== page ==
Thoughts on IEEE P754

David Jones drj at
Fri Aug 22 12:03:37 PDT 2008

On 22 Aug 2008, at 19:28, David-Sarah Hopwood wrote:

> Jason Orendorff wrote:
>> On Fri, Aug 22, 2008 at 6:22 AM, Sam Ruby <rubys at>  
>> wrote:
>>> On Fri, Aug 22, 2008 at 2:30 AM, Jason Orendorff
>>> <jason.orendorff at> wrote:
>>>>  var a = [];
>>>>  a[0] = "first";
>>>>  a[0.0m] = "second";   // a second property?
>>>>  a[0.000m] = "third";   // a third?
>>> [...]
>>> It seems to me that if trailing zeros are retained in a call to
>>> ToString, then to be consistent with ES3, the three assignments  
>>> above
>>> would produce three properties.  And if trailing zeros are lost, you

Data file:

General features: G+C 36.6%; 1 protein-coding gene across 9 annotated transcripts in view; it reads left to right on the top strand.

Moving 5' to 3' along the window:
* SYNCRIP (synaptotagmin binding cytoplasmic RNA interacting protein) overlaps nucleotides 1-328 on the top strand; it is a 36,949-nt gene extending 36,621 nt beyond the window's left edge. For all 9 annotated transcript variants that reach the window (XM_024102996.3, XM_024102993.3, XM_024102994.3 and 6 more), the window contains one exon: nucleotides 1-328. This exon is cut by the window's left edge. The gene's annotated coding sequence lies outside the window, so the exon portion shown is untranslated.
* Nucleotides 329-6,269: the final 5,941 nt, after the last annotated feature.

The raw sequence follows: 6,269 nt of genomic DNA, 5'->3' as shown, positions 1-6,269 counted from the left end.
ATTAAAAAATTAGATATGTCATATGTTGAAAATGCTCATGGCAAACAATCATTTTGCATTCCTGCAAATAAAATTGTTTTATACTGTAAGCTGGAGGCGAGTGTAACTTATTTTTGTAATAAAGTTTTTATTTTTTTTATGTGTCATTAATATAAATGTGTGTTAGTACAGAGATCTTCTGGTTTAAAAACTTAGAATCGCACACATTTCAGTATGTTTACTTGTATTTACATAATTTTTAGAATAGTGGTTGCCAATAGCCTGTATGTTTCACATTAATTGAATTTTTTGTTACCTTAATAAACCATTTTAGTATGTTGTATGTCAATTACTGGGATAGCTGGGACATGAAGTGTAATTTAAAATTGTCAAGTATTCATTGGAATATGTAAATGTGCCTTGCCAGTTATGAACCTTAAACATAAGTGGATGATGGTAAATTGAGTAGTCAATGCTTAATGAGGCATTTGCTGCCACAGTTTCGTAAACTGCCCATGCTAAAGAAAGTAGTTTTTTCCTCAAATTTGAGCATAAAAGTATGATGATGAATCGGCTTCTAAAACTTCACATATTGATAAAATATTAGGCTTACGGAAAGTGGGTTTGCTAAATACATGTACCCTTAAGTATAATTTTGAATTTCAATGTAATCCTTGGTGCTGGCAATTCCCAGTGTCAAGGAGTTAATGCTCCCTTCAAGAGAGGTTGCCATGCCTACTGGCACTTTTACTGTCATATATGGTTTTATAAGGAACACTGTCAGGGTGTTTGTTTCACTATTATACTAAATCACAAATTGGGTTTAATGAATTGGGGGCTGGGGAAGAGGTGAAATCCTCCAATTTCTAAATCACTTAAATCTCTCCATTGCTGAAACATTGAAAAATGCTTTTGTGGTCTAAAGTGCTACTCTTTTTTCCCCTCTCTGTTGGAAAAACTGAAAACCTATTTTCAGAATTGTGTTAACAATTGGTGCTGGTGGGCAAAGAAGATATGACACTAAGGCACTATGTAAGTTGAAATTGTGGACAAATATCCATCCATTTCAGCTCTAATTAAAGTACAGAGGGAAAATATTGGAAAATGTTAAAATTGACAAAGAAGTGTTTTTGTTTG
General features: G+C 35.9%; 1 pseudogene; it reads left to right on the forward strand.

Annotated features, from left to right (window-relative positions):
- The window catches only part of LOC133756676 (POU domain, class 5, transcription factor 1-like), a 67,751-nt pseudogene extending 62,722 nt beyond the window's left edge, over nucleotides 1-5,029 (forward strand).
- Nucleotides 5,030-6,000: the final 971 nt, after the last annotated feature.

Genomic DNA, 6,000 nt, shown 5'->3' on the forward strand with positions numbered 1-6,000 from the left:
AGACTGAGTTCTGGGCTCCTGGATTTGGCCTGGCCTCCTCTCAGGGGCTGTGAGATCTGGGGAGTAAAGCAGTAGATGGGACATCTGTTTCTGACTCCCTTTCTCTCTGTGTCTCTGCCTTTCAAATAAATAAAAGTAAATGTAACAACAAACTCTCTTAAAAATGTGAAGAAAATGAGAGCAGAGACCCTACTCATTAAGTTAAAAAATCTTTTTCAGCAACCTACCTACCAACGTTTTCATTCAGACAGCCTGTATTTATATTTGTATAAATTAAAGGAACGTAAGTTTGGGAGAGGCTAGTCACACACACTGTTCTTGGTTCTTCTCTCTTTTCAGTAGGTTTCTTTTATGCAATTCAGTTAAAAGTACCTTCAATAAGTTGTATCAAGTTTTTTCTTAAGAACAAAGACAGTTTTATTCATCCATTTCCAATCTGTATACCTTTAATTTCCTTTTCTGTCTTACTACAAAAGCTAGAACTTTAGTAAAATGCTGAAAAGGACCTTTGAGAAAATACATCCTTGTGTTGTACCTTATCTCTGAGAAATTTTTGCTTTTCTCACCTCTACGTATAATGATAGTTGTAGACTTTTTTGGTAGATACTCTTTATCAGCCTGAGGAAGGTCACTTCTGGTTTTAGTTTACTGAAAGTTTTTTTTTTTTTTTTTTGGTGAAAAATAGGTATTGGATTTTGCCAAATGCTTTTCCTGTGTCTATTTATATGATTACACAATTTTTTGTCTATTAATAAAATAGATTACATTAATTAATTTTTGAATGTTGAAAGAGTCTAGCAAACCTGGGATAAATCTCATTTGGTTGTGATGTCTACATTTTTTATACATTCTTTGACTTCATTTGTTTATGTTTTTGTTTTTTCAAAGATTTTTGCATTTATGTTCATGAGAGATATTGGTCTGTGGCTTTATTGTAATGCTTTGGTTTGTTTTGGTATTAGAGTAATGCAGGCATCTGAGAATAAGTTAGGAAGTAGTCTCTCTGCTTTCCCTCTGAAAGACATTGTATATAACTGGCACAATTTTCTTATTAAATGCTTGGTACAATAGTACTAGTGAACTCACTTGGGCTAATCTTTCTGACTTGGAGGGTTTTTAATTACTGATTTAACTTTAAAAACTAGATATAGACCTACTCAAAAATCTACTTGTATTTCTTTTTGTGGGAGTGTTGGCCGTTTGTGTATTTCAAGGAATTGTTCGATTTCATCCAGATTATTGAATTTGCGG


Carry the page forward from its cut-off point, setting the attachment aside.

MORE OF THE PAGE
>>> would expect to only have one.  Both approaches are internally
>>> consistent, and it surprises me to see either one characterized as
>>> "breaking" array lookup.
>> Well, the intuition is that two equal numbers should index the same
>> property.  This is an invariant in ES3 and it makes a lot of sense.
> Two values that are === should index the same property [*].

> [*] but not conversely: two values that index the same property are
>      not necessarily ===.

That highly desirable, but not true, as my earlier message  
illustrates.  In ES3 the ToString operator on Numbers is not required  
to be a true function in the sense of always yielding the same result  
for the same input.


More information about the Es-discuss mailing list